2003 – GMO-Resistant Pests
In 2003, a Bt-toxin-resistant caterpillar-cum-moth, Helicoverpa zea, is found feasting on GMO Bt cotton crops in the southern United States. In less than a decade, the bugs have adapted to the genetically engineered toxin produced by the modified plants.
2011 – Bt Toxin in Humans
Research in eastern Quebec finds Bt toxins in the blood of pregnant women and shows evidence that the toxin is passed to fetuses.
2012 – Farmer Wins Court Battle
French farmer Paul Francois sues Monsanto for chemical poisoning he claims was caused by its pesticide Lasso, part of the Roundup Ready line of products. Francois wins and sets a new precedent for future cases.
2014 – GMO Patent Expires
Monsanto’s patent on the Roundup Ready line of genetically engineered seeds will end in two years. In 2009, Monsanto introduced Roundup 2 with a new patent set to make the first-generation seed obsolete.
© Copyright RosebudMag.com, 2012 (citation)
Yes, you read that right. The DNA genetic sequence was isolated in 1935. It hasn’t even been 100 years yet. Scientists have already synthesized DNA (rDNA) and created varieties of microbes to soak up oil spills. Of course there are some very good things that have come out of our scientific advancements, like Humulin, the synthetic insulin. Before its invention, diabetics had to manage their blood sugar with insulin from sheep, pigs and cows.
Since the patent was granted in 1980, 100 million acres of farmland have been planted with GMO seeds, that is, seeds that have been modified, having the natural plant DNA mingled with engineered E. coli bacteria, with the intention of growing vegetation that will not attract insects. However, if you will note the topic from 2003 above, it didn’t take long for nature to find a way around the efforts of mankind.
Less than 10 years later, doctors are finding Bt Toxins in the blood of pregnant women, and acknowledge that it is being passed along to the fetus. We do not yet have complete information concerning the effects of consuming GMO foods from birth to adulthood. There is some science to suggest that children are more susceptible to the negative aspects of ingesting Bt Toxins like Round Up. It has been confirmed that you can find, at least some traces, of synthetic chemical herbicides, pesticides, and fertilizers in every bowl of Cheerio’s in America.
We are what we eat
The trend towards eating more organically grown foods is not just about the genetic modification of the seeds used for planting. Studies have shown there is more cause for alarm concerning the chemical soup residue that stays on the skins of fruits and vegetables when they leave the field and travel to the grocery store or the processing plant. Many fruits and vegetables are only lightly washed prior to being stocked in a market’s produce section, or being loaded into a processing machine at a factory.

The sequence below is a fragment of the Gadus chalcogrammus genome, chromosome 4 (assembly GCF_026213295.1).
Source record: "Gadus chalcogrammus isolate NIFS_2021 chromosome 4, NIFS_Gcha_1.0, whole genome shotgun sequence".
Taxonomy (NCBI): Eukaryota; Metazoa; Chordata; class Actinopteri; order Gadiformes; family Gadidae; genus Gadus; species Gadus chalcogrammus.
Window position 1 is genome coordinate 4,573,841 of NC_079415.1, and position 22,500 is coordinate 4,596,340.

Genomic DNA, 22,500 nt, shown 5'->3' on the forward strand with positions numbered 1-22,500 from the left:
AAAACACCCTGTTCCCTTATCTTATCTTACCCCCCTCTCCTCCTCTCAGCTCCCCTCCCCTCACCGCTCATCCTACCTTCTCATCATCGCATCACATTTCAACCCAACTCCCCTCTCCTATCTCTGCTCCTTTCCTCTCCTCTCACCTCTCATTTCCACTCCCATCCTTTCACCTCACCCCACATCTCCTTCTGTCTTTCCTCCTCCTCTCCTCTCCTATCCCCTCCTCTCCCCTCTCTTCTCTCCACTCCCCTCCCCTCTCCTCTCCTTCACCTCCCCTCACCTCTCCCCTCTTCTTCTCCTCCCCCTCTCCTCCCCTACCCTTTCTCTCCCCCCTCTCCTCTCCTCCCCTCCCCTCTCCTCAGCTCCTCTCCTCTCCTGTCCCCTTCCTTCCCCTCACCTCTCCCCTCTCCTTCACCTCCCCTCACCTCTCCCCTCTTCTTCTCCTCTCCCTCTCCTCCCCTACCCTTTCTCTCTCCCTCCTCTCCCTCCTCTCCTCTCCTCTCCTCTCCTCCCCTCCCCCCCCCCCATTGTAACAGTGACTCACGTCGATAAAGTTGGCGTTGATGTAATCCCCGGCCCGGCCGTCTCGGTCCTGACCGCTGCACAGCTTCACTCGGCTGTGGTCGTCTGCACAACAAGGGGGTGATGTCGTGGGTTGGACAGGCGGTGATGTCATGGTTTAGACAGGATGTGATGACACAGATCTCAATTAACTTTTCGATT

Consumer advocacy groups have discovered traces of the chemicals used in industrial farming in processed foods found on grocery store shelves.
Glyphosate (the active ingredient in Round Up herbicide) levels were detected in numerous products in a 29 product test performed by The Detox Group, and arm of the Food Democracy Now! advocacy group. The tests, which included Cheerios, Special K, Ritz Crackers and even the private label 356 Crackers from Whole Foods, detected glyphosate presence in these products.
The EPA sets recommended limits on glyphosates, and these tests did not determine the actual levels of glyphosates found in these products, but they did determine that when crops in the field are treated with chemical herbicides, those substances are still present in the food products after processing.
Eating Organically Grown Foods
While there is no guarantee that the processed foods we eat have a high or unhealthy level of synthetic chemicals in them, it is logical to assume that food crops grown organically, without the use of unnatural chemicals, would be better for your digestive system and overall health than those grown with the use of them.
Some studies have shown that these chemicals can be present in foods that are supposed to be ‘certified organic’ if the organic grow field is close by an industrial farming operation. The wind can carry airborne particles of pesticides, herbicides, and fertilizers to other farms that don’t use them, contaminating the crops there. This problem has grown to the point that now, the risks posed to our health from ingesting these synthetics have not been fully determined, though the majority of our food supply contains GMOs.
The jury is still out on whether or not a bit of glyphosate in the breakfast cereal is enough to cause learning or developmental issues in children. But one thing is certain, organically grown foods are readily available in America, and we are at liberty to choose them. The hype about organics gives us hope.